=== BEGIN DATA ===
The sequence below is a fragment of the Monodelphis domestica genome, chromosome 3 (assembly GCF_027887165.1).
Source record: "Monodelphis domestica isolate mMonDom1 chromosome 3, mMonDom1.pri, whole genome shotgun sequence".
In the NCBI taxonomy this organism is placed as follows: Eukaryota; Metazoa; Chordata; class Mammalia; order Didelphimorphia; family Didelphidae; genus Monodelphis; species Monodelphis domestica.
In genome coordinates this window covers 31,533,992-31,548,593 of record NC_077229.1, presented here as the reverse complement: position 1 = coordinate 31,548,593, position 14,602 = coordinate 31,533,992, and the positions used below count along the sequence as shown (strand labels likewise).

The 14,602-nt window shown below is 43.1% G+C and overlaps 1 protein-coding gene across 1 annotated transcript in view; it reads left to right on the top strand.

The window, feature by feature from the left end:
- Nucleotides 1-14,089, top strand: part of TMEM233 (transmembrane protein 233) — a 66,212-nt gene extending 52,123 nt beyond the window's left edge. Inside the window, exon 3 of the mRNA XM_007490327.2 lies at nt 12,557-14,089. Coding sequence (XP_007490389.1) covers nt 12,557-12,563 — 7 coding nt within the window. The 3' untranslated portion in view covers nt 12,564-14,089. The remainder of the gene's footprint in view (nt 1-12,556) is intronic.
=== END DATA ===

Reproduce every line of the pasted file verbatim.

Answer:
The sequence below is a fragment of the Monodelphis domestica genome, chromosome 3 (assembly GCF_027887165.1).
Source record: "Monodelphis domestica isolate mMonDom1 chromosome 3, mMonDom1.pri, whole genome shotgun sequence".
In the NCBI taxonomy this organism is placed as follows: Eukaryota; Metazoa; Chordata; class Mammalia; order Didelphimorphia; family Didelphidae; genus Monodelphis; species Monodelphis domestica.
In genome coordinates this window covers 31,533,992-31,548,593 of record NC_077229.1, presented here as the reverse complement: position 1 = coordinate 31,548,593, position 14,602 = coordinate 31,533,992, and the positions used below count along the sequence as shown (strand labels likewise).

The 14,602-nt window shown below is 43.1% G+C and overlaps 1 protein-coding gene across 1 annotated transcript in view; it reads left to right on the top strand.

The window, feature by feature from the left end:
- Nucleotides 1-14,089, top strand: part of TMEM233 (transmembrane protein 233) — a 66,212-nt gene extending 52,123 nt beyond the window's left edge. Inside the window, exon 3 of the mRNA XM_007490327.2 lies at nt 12,557-14,089. Coding sequence (XP_007490389.1) covers nt 12,557-12,563 — 7 coding nt within the window. The 3' untranslated portion in view covers nt 12,564-14,089. The remainder of the gene's footprint in view (nt 1-12,556) is intronic.